“So you consider six miles to be a long run?”
That was hub’s comment after telling him how far I ran this morning. His little jab actually felt complimentary.
I normally do a long run on Saturdays (8, 10 or 12 miles) and cycle with my crew on Sunday mornings. I plan my Saturdays around my run. I schedule things so that I can take my time and cover the mileage.
This weekend one member of said crew wanted the gang to cycle yesterday so there would be time to get in more miles than we would on a Sunday (the group kindly accommodates two of us who attend morning church services each week). That left this morning for my “long” run.
I’d planned to run eight miles this morning. I set the alarm early enough to accomplish this. Rather than go to the greenway I normally run, would go to a YMCA that’s very near my church. I would run, shower at the Y, then go to church.
My plan would have been perfect had I not hit the snooze bar…and turned off the alarm clock. I didn’t exactly oversleep, but I did not arrive at the Y as early as I’d hoped. To make matters worse, I didn’t brew coffee. My reasoning…well, people of a certain age like knowing there are bathrooms nearby. My beloved greenway route has several. But today’s route only has one….about three miles away from the start point. So I decided I’d skip the coffee.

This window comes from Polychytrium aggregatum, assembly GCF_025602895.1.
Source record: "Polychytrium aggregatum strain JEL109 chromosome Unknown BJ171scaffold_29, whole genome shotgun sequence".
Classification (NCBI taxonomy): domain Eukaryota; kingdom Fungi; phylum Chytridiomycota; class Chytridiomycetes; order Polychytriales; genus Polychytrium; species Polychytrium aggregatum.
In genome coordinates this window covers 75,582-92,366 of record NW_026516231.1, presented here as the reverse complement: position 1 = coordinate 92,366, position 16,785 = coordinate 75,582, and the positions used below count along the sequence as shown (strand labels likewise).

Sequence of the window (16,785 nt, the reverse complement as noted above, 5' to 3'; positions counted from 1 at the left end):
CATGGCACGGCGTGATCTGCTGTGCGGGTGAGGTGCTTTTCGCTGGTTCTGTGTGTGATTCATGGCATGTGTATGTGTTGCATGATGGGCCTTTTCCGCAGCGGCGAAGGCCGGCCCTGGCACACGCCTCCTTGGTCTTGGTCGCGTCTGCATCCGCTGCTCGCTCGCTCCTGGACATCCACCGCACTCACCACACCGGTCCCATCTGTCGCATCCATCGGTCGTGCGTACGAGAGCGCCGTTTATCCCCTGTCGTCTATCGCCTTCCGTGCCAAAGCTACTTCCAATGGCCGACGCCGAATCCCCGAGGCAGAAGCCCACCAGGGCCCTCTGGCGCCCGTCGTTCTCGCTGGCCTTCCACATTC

Big mistake. Never before have I run decaffeineated. I’ve read studies about how caffeine helps boost athletic performance. Try as a might, I could not pick up my pace. I tried to imagine being chased by a bear. That didn’t work. In fact, had that scenario been reality, the bear would have had a high-fat meal.
About half way through my run it became clear that hitting snooze alarm + turning off alarm + no coffee + needing to be in the shower by 8:30 = less mileage. I settled for six and hit the shower.
So back to hub’s smarmy comment statement. Seventy-nine pounds ago running six miles would have been unthinkable. Even after beginning to lose weight, the first time I covered five miles I had to take a nap. Now I’ll run 10 miles, then come home and mow the lawn with a push mower. Running a minimum of eight miles is now the norm. It’s as normal to me as brushing my teeth. And hubs realizes that.
So, thanks, hubs; thanks for noticing.